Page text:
rolled in Play Production courses four summers, initiating its work
during the summer session, and it in the season of 1929. He is director
presents a seven weeks program of of The University of Michigan Play
plays at the Lydia Mendelssohn Production during the regular year.
theatre. Maintaining its acting and In addition to the direction staff
technical strength from among the Prof. Carl Brandt, of the speech
students, the Players have estab- department, will be Business Man-
lished a unique and quite valuable ager for the Company, and Fred
theatre organization. Rebman, Technician.
The summer dramatics activity, The staff of assistants has been
both in courses and in the theatre, chosen from those students -who
will be guided by Thomas Wood have distinguished themselves for
Stevens, Alexander Wyckoff, and their work in Play Production dur-
Mr. Windt. ing th eyear. Three of the students
Stevens was with the Players lastihave held assistantships in a pre-

Awards Under New Pla
Applicants Yearly; L
Executive Counc
Definitely opposing salaries f
retary of the Union, the Boardc
night went on record as favoring
provide a scholarship fund for ju
Althugh the final plans have
decided that applicants for the fu
scholastic records and on their v
than ten men will be awarded th
Salaries for the senior officers

n Will Be Limited to Ten
ederle Announces 15
il Appointments.
or the president and recording sec-
of Directors in their meeting last
a substitute measure which would
niors and seniors in the organiza-
not as yet been completed, it was
nd would be judged both on their
work with the Union. Not more
ie prizes each year, the Directors
were opposed largely on the basis
iizations, which indicated that the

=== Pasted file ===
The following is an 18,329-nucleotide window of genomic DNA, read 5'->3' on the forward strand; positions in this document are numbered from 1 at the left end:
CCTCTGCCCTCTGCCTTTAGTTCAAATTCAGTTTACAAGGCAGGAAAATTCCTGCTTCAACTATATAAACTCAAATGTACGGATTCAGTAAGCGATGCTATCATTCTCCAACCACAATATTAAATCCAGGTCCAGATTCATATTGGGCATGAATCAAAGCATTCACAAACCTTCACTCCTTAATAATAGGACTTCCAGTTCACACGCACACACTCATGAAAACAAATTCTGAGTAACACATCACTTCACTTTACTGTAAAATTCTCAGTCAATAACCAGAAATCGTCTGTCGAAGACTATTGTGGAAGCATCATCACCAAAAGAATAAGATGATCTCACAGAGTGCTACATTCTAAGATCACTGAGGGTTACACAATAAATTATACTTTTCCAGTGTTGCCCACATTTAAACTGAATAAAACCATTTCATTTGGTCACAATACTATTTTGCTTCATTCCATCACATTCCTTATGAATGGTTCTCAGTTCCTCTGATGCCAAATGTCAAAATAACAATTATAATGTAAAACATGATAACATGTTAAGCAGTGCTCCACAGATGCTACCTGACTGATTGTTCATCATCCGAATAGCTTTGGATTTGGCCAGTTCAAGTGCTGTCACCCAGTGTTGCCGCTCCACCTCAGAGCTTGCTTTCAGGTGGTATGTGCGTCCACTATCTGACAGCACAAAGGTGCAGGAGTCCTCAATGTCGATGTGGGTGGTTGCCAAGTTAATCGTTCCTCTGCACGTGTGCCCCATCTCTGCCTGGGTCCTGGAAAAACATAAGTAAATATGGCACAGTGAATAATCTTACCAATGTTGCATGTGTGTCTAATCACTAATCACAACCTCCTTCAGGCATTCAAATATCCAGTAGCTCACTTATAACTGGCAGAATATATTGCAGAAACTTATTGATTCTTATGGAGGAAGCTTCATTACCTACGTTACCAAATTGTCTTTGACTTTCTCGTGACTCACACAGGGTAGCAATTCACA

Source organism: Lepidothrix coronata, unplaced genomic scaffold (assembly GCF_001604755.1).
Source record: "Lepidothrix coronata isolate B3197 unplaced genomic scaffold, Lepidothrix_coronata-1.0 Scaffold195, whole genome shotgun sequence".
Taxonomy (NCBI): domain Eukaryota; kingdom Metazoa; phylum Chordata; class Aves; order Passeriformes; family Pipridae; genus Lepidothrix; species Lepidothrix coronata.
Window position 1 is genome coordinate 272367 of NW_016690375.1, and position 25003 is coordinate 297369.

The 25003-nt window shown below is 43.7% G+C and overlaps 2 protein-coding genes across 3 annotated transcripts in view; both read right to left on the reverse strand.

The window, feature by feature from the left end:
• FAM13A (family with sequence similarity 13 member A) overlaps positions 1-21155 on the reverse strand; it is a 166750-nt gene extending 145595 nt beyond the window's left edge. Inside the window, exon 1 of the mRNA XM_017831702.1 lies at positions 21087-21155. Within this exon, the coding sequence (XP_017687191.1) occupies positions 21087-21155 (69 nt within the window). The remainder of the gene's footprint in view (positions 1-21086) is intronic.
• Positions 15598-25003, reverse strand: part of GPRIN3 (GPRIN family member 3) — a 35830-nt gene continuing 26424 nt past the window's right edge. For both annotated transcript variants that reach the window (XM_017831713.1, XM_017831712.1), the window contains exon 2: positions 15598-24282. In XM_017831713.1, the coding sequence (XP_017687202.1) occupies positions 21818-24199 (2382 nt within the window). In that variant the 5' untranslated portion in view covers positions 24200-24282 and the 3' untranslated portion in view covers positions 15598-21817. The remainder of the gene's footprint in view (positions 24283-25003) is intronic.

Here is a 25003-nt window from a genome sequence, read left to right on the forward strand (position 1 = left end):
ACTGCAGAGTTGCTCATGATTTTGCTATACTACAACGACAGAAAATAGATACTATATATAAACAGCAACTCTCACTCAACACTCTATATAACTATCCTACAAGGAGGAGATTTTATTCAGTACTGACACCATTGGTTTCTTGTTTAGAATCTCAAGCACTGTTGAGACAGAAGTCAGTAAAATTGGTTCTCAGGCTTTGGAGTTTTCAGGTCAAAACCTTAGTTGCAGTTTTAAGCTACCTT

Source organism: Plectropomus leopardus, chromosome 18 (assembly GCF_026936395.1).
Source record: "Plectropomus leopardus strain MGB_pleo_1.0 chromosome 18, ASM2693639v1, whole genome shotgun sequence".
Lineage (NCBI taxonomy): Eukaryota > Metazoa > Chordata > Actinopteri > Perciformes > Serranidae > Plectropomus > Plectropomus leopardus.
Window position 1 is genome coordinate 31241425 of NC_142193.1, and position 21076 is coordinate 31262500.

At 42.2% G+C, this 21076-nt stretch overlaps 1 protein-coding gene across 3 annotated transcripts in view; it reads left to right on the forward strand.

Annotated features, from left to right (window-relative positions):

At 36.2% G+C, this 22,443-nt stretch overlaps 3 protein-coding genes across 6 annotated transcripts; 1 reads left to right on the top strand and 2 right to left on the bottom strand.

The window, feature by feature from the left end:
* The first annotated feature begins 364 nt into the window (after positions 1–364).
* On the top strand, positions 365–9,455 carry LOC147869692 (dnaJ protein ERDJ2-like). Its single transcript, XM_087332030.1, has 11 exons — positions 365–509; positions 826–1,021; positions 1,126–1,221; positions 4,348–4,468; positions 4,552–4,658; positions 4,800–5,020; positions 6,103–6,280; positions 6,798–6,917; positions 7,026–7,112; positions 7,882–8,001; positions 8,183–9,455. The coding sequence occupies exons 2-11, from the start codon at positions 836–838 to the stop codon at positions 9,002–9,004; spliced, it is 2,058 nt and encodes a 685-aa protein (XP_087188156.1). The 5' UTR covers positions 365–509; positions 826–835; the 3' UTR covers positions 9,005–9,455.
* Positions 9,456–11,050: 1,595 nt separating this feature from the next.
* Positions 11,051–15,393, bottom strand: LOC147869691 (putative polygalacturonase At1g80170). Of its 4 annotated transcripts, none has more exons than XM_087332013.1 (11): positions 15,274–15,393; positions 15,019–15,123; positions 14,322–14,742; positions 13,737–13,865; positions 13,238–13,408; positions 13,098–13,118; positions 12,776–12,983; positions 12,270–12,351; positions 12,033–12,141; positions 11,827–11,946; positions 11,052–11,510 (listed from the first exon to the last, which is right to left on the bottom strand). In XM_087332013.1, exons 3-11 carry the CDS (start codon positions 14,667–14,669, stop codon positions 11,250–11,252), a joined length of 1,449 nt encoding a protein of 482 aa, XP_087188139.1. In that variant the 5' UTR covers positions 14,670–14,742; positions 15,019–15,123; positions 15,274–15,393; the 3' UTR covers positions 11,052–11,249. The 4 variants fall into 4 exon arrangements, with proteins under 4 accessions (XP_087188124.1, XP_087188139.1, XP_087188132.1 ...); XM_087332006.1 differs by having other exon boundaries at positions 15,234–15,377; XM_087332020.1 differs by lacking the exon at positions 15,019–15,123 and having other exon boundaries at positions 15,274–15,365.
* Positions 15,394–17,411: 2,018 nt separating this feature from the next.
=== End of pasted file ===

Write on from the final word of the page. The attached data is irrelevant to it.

ration for their student executives.
Former presidents and recording
secretaries here were also gener-
'ally opposed to a change. The
scholarships were installed as a
compromise between the students,
the majority of whom were infavor
of salaries, and the faculty mem-
bers of the Board, who were, on
the whole, against salaries.
Banquet is Held.
Previous to the meeting of the
l Board of Directors, an installation
banquet was held for the new offl-
cers of the Union at which Hugh R.
Conklin, '32E, retiringipresident;
Edward Kurt, '32, retiring record-
ing secietxry; John Lederle, '32,
newly appointed president; John
Huss, '32, newly appointed record-
ing secretary; and Prof. Evans
Holbrook, of the Lawschool, were
the speakers.
Appointments to the Fixecutive
council were made by Lederle as
follows: Dance commite chairman,
Charles Burgess, '32; assistant
chairmen, Edward M. Holpuch, '34,
and William F. Giefel, '34. House
committee chairman, Philip T. Da-
simer, '34E; asistant chairmenAl-
bert A. Lowery, '34, and Robert N.
Shaw, '34.
McCormick Publicity Chairman.
Publicity chairman, Edward W
McCormick; assistant chairmen,
John S. Howland, '34,, and Brackley
Shaw, '34. Reception committee
chairman, Kenneth K. Luce, '34;
assistant chairmen, Russel G. Stew-
art, '34, and Steiner R. Vaksdal,
'34E. Underclass committee chair-
man, Hugh D. Grove, '34E; assist-
ant chairmen, Robert A. pltzstein,
'34, and Kenneth O. Campbell, '34E.
$280,000,000 Revenue Added;
Manufacturers Sales Levy
Request Ignored.
WASHINGTON, May 31.-(P)-
His mind 'suddenly made up in the
early morning h o u r s, President
Hoover today went before the Sen-
ate and pleaded for new taxes and
swift approval of the billion dollar
revenue bill.
Crowded galleries hea-rd the Pres-
ident's address-the first time he
has appeared personally to deliver
|a message to a congressional body
--and remained to see the Senate

respond quickly by adding $280,-
090,000 in new revenue, including
a one cent gasoline tax.
With the measure raised to bud-
get balancing proportions, the
weary senators waited impatiently
for a final vote. Although Mr. Hoo-
ver endorsed a limited manufac-
turers sales tax, his plea was ignor-
cd by the Senate finance commit-
The President also spoke his mind
on relief problems, asking that his
program for giving the Reconstruc-
tion Finance Corporation authority
I to make loans on "sound projects"
to increase employment, provided
cut: : capital is employed, be
Shortly before, Speaker Garner
had appeared before the House
ways and means committee to ad-
voca.: his $2,309,000,000 bill for a
gigantic :ublic wodrs program and
direct fechl1 relief, These two pro-
posals wiit rejected flatly by the
President in his address to the Sen-
hee on hn fl Imun